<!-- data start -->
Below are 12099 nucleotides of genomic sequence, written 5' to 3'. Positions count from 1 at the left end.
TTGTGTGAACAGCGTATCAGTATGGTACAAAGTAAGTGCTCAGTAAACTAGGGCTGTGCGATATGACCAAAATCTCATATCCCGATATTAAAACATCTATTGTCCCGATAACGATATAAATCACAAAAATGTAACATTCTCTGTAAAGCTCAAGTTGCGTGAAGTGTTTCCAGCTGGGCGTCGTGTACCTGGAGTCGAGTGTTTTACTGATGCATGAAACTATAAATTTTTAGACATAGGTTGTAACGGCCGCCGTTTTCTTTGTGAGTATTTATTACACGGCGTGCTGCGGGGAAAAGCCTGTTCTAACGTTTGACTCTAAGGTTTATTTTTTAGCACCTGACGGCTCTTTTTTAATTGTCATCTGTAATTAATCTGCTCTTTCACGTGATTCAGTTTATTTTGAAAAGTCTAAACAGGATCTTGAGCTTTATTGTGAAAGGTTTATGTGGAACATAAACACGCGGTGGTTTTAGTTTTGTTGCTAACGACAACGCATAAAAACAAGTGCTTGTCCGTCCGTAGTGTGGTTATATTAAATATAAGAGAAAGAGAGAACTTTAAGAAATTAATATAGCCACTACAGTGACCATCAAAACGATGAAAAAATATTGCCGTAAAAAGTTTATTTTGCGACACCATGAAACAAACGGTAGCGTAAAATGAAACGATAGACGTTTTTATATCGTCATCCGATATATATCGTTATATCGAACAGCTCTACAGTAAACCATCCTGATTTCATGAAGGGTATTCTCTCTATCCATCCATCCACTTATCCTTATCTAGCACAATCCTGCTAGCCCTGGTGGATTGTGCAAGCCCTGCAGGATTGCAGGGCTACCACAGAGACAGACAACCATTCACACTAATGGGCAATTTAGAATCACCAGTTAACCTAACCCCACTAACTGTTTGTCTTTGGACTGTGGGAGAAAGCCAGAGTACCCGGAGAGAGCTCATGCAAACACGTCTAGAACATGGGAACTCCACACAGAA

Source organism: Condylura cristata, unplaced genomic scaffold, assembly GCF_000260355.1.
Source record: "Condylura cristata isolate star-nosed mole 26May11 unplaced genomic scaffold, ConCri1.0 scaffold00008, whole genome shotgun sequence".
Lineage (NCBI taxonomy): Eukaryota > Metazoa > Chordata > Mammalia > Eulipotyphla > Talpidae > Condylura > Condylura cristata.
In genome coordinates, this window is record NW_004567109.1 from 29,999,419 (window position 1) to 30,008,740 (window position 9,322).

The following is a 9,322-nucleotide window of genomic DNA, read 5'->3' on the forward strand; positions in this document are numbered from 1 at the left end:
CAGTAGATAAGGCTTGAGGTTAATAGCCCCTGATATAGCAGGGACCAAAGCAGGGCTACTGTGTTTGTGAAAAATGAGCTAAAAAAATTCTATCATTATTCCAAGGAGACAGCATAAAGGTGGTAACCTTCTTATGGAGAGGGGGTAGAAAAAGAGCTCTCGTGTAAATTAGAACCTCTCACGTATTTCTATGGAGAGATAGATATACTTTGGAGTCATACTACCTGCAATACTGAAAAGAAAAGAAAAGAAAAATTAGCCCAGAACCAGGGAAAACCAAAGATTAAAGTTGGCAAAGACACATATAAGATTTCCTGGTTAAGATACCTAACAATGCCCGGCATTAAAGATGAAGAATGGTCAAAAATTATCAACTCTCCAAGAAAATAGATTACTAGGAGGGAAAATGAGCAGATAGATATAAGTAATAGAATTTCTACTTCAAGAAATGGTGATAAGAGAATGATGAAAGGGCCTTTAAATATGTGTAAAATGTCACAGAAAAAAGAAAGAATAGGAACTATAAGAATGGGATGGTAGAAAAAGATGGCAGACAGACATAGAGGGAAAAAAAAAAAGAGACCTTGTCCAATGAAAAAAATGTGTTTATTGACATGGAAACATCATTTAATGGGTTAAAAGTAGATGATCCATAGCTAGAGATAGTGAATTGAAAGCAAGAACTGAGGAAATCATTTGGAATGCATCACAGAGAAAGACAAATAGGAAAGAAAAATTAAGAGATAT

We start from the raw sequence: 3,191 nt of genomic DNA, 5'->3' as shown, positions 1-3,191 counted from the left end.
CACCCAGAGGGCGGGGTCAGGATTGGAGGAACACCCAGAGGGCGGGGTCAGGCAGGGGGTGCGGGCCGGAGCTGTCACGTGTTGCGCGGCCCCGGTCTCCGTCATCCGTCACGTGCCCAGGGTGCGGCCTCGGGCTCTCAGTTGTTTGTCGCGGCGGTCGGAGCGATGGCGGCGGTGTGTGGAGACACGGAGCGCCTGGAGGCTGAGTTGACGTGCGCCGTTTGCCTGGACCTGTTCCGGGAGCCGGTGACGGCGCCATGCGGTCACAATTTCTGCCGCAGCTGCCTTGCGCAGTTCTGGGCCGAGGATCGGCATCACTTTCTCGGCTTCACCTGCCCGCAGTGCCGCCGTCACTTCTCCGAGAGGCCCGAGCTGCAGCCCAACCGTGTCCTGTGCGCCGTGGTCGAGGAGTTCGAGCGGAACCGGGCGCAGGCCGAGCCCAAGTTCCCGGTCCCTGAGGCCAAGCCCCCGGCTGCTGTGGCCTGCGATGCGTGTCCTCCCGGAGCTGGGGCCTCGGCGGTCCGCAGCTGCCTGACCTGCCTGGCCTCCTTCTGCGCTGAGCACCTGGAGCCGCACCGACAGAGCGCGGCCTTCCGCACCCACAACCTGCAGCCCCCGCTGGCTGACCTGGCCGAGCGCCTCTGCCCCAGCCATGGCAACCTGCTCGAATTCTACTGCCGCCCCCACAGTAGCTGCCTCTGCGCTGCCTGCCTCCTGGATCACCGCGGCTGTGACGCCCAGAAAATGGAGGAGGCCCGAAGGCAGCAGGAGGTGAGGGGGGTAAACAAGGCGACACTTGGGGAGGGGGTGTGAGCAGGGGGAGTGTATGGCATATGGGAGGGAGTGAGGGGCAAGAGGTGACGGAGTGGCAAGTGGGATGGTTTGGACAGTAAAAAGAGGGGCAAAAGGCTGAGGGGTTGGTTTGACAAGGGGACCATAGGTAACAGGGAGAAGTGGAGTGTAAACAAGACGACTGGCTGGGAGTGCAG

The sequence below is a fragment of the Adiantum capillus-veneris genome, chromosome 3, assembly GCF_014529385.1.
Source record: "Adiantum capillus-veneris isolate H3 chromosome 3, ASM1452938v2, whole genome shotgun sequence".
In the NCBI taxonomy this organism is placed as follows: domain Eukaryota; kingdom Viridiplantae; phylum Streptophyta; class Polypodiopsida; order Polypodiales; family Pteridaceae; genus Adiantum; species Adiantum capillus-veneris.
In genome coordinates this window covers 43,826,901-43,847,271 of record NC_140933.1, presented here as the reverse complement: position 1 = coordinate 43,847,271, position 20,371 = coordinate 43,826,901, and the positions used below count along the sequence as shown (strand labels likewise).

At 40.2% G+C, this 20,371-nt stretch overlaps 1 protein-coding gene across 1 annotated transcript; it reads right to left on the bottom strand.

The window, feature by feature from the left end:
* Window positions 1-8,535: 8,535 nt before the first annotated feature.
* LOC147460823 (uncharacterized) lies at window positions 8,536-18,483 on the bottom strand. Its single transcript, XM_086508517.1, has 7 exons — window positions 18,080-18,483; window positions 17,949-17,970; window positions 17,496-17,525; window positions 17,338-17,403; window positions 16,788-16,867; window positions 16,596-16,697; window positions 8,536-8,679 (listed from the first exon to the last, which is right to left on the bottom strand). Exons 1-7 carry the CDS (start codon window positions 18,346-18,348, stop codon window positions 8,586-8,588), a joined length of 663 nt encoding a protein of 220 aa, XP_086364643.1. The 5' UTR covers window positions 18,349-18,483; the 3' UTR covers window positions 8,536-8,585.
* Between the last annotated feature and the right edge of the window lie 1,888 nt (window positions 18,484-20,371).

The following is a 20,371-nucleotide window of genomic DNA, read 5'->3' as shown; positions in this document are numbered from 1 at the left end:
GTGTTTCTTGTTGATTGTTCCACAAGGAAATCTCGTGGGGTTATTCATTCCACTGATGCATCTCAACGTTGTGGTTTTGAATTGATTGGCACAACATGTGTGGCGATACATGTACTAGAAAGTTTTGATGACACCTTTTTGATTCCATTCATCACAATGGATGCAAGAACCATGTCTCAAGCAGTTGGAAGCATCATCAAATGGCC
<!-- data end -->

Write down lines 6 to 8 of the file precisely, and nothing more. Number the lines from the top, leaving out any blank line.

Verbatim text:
In genome coordinates, this window is record NW_004567109.1 from 29,999,419 (window position 1) to 30,008,740 (window position 9,322).

The following is a 9,322-nucleotide window of genomic DNA, read 5'->3' on the forward strand; positions in this document are numbered from 1 at the left end:
CAGTAGATAAGGCTTGAGGTTAATAGCCCCTGATATAGCAGGGACCAAAGCAGGGCTACTGTGTTTGTGAAAAATGAGCTAAAAAAATTCTATCATTATTCCAAGGAGACAGCATAAAGGTGGTAACCTTCTTATGGAGAGGGGGTAGAAAAAGAGCTCTCGTGTAAATTAGAACCTCTCACGTATTTCTATGGAGAGATAGATATACTTTGGAGTCATACTACCTGCAATACTGAAAAGAAAAGAAAAGAAAAATTAGCCCAGAACCAGGGAAAACCAAAGATTAAAGTTGGCAAAGACACATATAAGATTTCCTGGTTAAGATACCTAACAATGCCCGGCATTAAAGATGAAGAATGGTCAAAAATTATCAACTCTCCAAGAAAATAGATTACTAGGAGGGAAAATGAGCAGATAGATATAAGTAATAGAATTTCTACTTCAAGAAATGGTGATAAGAGAATGATGAAAGGGCCTTTAAATATGTGTAAAATGTCACAGAAAAAAGAAAGAATAGGAACTATAAGAATGGGATGGTAGAAAAAGATGGCAGACAGACATAGAGGGAAAAAAAAAAAGAGACCTTGTCCAATGAAAAAAATGTGTTTATTGACATGGAAACATCATTTAATGGGTTAAAAGTAGATGATCCATAGCTAGAGATAGTGAATTGAAAGCAAGAACTGAGGAAATCATTTGGAATGCATCACAGAGAAAGACAAATAGGAAAGAAAAATTAAGAGATAT